Pitfall #1: The Snake Pit of Deceptive SEO
Welcome to my new series on how to protect your business from the pits, snares and predators of the Wild World of the Web. First off, the pitfall of deceptive SEO and how to avoid Search Engine Optimization “Snakes.” SEO changes over time, but good content is evergreen. This is advice geared toward self-help or to help your web developer better optimize your website. I’m not an SEO company, I focus on making sure my clients’ sites use best practices for better SEO, so take that into account. Questions? I have a contact form you can send.
I did some research about search engine optimization because people ask me about it all of the time. I went to the major search engines, Google, Bing, Yahoo, and looked at their advice about making websites more friendly for their services. CONTENT was one of the common themes between all of them. Having unique, relevant, high quality content that generates interest and value, enough to make other sites want link to yours, is what they rank most highly. Another common theme was that trying to fool their algorithms into ranking your site content falsely high is a really bad idea.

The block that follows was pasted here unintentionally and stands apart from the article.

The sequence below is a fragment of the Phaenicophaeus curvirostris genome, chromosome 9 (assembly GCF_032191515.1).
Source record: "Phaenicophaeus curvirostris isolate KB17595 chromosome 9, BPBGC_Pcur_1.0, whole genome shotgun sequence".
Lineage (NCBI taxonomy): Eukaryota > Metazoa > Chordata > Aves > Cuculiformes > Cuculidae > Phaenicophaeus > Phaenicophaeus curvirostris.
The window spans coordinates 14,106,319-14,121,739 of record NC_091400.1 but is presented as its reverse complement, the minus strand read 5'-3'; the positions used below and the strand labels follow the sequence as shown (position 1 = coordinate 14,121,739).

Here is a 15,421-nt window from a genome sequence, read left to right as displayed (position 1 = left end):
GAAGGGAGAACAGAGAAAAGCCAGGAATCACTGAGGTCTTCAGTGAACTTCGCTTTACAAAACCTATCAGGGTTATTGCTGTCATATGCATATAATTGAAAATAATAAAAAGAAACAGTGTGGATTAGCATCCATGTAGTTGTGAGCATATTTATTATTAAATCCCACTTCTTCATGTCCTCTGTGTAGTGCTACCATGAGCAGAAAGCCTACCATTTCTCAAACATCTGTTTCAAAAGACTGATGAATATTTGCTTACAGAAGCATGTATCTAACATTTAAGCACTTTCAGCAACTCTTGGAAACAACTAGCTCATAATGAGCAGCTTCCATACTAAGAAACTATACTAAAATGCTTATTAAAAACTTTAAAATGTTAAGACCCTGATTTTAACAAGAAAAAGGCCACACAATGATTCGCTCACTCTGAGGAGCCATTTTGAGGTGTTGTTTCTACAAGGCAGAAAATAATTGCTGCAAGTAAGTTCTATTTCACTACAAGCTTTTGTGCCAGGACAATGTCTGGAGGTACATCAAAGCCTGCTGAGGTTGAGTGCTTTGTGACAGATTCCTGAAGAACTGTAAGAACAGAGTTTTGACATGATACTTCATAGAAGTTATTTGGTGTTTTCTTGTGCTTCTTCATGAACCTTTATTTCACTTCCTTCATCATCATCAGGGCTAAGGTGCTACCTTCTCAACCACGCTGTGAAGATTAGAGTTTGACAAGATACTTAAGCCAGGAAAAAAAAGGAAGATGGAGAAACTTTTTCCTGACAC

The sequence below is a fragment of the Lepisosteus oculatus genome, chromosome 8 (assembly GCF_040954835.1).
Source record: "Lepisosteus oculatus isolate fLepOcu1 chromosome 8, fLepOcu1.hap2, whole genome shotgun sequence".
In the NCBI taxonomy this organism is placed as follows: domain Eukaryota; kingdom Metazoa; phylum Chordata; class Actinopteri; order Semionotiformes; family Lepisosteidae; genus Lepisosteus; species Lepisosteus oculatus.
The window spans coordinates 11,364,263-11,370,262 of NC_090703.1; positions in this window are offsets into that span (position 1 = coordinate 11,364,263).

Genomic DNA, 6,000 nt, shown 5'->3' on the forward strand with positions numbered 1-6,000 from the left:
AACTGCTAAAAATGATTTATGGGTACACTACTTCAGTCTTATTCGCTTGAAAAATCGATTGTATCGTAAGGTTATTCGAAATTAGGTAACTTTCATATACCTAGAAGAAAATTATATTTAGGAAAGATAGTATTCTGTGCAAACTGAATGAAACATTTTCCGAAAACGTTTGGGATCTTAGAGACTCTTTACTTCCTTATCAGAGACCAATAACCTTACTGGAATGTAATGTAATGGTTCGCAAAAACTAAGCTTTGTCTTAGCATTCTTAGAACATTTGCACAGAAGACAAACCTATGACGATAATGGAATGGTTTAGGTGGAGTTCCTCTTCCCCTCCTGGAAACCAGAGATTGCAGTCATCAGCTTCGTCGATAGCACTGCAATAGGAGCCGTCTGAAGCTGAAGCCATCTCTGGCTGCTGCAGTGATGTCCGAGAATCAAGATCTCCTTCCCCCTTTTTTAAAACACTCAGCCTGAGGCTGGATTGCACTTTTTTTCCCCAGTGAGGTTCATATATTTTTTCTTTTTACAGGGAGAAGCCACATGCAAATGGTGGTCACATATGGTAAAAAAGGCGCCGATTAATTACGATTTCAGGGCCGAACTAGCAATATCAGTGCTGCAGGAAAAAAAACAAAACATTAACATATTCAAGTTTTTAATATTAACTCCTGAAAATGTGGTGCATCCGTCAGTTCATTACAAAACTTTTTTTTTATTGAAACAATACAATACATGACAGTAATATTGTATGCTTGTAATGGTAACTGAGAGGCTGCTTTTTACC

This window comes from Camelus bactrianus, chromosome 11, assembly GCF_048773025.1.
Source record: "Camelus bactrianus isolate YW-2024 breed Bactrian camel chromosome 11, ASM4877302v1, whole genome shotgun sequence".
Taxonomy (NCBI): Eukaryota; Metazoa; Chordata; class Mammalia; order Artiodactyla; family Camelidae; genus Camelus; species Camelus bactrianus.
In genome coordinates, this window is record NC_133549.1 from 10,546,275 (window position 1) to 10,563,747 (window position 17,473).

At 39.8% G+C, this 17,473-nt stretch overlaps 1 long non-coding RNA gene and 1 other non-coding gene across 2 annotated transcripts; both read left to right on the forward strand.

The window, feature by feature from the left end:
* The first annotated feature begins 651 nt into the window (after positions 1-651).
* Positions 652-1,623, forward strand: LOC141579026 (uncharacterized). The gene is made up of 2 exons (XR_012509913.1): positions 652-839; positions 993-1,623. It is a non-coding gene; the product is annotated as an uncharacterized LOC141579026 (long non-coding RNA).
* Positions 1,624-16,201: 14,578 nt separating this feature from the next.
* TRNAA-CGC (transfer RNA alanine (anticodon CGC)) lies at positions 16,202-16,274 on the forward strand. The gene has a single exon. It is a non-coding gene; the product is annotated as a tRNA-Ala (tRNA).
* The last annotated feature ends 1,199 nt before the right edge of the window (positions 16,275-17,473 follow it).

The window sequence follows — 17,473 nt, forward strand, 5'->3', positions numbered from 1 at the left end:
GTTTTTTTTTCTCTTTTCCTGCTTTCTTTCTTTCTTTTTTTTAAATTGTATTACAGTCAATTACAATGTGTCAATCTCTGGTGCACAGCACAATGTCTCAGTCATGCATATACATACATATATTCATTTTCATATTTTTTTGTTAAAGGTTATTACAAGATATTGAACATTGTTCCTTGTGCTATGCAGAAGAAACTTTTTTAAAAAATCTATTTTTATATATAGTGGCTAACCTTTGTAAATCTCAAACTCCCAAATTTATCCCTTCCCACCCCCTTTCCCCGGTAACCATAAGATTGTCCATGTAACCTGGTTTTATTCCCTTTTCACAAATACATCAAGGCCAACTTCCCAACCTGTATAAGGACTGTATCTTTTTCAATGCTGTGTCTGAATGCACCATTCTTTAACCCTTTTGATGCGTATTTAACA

There are plenty of SEO services out there that will “guarantee” you a high ranking, but too many of them are using deceptive techniques that can actually harm your ranking in the long run. Don’t buy their snake oil! Natural links versus unnatural links are what the bots and crawlers really care about. The real benefit of being search friendly is in how well your site ranks in free/organic search results, not in paid or sponsored ads.